17. Rainbow Washing

I’ve written before about how brands love to jump on a band wagon (or brand wagon, as I call it) and it’s usually easily ignored if it’s not your cup of tea. But a worrying number of brands are supporting the transgender movement without really understanding what’s behind it, or the impact it has on the lives of women and girls. For most women, this cultural appropriation of womanhood is as offensive, but far more dangerous, than black face.

This movement has nothing to do with LGB rights or genuine transexuals, alongside whom women have shared spaces for decades. It is driven by a misogynistic minority which silences, threatens and tries to destroy the career of any woman who dares to dissent, usually by stating basic biological fact (most notably, JK Rowling and Maya Forstater). The tweet shown is one of the more ‘polite’ examples.

Unable to ever explain what rights they don’t have, they are instead fixated on removing the rights, freedoms and safeties of women and girls. They advocate for the medical sterilisation of young children and support ‘Self ID’, which allows male rapists into women’s prisons and domestic abuse shelters and mean male crime statistics can be reported as female. Lurking at its fringes are paedophiles and extreme sexual fetishists (with quite some evidence that they, and Big Pharma, are the driving force behind the movement).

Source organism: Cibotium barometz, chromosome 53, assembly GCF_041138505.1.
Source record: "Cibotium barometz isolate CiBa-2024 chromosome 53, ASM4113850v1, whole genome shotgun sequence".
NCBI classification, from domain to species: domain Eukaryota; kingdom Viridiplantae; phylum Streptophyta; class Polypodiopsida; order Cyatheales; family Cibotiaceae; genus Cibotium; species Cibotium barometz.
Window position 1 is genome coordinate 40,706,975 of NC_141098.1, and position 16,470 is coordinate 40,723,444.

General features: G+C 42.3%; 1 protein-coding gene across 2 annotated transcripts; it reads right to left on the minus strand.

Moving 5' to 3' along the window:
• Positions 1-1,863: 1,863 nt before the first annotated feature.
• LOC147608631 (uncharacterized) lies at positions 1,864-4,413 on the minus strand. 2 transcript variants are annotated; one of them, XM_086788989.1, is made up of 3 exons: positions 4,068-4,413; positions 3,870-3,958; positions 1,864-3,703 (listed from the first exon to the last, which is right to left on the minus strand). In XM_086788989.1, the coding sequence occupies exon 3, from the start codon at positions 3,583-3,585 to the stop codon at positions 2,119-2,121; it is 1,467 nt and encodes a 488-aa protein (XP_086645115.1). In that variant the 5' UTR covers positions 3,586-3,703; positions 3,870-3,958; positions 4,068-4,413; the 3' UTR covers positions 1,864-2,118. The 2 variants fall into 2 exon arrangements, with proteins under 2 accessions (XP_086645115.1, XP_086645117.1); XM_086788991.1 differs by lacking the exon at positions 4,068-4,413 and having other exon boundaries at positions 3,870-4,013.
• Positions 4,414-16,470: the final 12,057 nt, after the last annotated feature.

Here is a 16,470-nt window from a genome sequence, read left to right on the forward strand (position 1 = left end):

Women are not ‘TERFs’ or ‘transphobes’ for expecting the retained protection of the 2010 Equality Act. It cannot be acceptable for less than 0.5% of the population to demand the removal of the rights of 51% based on the denial of biological reality.

Recent court cases and political judgements suggest the tide may be turning, so let’s hope 2021 sees this debate become more reasoned and a solution found. A ‘third space’ compromise must be explored.

Meanwhile, brands must do more to stand up for women. Please take a proper look into this world before you spray your logo pink and blue. Or think that making your women’s toilets and changing rooms unisex is ‘inclusive’ (always the women’s, never the men’s). Or give money to dangerous organisations like Mermaids or Stonewall (the latter now so toxic, the original founders have left). Or consider calling women “menstruators”, “lactating individuals” or “people with vaginas” in your communications. (These terms are all real examples, often used by organisations established to support women’s causes. Yet we’re asked to believe ‘transwomen are women’ so why is this dehumanising language even necessary?).